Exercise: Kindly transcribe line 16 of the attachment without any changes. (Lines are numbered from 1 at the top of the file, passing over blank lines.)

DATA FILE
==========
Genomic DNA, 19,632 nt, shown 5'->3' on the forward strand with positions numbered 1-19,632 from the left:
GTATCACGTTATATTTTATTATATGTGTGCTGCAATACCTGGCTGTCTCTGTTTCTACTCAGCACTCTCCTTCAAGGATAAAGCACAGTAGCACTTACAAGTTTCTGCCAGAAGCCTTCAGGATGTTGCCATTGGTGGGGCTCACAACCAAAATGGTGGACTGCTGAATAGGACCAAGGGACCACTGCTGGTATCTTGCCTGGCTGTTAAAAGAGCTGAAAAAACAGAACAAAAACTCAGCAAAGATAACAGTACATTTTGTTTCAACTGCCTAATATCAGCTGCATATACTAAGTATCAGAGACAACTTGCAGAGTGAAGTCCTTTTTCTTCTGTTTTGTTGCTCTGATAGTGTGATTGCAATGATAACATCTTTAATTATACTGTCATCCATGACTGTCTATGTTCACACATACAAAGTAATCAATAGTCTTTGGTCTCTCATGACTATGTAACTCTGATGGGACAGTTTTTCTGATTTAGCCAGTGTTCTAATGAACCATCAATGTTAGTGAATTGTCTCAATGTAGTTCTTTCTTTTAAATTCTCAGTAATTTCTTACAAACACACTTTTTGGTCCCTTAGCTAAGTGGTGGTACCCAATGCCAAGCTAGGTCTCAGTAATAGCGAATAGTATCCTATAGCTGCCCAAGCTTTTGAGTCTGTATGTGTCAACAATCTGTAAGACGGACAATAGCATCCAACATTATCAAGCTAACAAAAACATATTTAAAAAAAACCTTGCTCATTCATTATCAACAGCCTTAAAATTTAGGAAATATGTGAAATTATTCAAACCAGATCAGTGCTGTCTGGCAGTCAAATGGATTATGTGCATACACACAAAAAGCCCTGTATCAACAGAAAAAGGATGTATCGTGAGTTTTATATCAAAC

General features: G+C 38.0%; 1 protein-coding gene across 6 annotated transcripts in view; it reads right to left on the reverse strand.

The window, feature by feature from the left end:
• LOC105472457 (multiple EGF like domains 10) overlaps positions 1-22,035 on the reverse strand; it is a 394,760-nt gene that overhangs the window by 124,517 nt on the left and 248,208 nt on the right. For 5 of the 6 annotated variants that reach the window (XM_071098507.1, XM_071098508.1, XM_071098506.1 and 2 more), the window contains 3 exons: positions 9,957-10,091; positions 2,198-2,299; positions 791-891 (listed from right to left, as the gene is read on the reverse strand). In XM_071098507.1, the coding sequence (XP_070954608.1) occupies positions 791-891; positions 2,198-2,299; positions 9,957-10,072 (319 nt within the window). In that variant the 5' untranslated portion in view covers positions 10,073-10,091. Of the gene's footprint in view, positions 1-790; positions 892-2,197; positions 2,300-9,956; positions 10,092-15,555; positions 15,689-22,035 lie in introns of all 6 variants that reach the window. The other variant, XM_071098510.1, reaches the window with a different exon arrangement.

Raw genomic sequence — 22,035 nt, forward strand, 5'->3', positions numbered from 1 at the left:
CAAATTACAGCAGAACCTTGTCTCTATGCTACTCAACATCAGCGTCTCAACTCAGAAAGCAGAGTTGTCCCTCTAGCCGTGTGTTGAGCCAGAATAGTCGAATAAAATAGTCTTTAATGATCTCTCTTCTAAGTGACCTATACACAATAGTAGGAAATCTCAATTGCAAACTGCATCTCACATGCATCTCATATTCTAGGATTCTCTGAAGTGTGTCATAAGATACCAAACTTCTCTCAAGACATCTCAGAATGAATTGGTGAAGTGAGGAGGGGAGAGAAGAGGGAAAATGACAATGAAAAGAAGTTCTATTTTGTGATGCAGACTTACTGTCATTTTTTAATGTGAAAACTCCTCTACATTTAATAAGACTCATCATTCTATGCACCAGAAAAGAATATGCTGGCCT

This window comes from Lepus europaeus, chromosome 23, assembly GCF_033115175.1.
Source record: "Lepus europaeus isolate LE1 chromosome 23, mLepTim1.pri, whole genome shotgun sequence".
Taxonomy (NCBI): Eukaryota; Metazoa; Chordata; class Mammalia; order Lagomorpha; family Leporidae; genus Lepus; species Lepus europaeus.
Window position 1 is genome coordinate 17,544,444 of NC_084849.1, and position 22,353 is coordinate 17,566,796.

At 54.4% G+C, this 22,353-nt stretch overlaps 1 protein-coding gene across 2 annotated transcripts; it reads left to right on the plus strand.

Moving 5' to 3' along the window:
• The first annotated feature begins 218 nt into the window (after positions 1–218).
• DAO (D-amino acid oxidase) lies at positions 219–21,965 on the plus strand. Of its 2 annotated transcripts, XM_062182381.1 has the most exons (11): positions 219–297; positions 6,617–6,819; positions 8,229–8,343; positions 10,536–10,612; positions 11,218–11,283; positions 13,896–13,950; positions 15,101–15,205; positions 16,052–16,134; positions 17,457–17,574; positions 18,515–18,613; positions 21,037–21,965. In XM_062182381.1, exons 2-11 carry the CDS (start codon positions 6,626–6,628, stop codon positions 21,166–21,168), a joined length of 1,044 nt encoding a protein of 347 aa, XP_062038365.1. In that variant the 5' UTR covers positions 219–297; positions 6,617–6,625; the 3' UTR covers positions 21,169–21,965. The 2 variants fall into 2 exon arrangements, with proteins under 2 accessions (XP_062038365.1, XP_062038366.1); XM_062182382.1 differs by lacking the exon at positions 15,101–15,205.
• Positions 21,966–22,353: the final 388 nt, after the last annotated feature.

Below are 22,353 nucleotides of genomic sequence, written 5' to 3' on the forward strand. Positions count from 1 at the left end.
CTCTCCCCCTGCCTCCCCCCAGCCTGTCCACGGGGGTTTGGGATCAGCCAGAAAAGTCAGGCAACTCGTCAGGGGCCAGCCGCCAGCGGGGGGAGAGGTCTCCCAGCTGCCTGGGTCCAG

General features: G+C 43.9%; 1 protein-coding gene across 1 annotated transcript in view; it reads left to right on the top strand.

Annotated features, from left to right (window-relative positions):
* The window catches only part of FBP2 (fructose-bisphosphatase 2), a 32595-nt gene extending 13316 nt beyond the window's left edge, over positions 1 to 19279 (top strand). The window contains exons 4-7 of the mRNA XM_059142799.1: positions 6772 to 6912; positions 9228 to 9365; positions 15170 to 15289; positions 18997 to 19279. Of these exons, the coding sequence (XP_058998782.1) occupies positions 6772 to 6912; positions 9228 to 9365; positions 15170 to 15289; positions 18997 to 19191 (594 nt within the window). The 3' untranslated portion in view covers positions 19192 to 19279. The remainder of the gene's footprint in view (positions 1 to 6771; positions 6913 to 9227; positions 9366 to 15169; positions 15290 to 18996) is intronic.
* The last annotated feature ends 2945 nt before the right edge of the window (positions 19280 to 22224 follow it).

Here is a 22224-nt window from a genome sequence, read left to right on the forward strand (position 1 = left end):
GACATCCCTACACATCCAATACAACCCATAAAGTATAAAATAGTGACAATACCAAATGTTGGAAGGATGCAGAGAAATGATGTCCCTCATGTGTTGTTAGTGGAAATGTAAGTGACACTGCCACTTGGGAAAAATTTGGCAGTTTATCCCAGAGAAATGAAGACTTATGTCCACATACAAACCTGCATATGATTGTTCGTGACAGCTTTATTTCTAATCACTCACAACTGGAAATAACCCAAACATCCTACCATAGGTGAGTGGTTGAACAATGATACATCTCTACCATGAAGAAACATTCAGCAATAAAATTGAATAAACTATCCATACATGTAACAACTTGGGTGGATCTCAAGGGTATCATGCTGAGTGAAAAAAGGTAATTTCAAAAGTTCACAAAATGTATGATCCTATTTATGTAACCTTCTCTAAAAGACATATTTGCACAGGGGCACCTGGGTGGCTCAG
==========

• Positions 21,966–22,353: the final 388 nt, after the last annotated feature.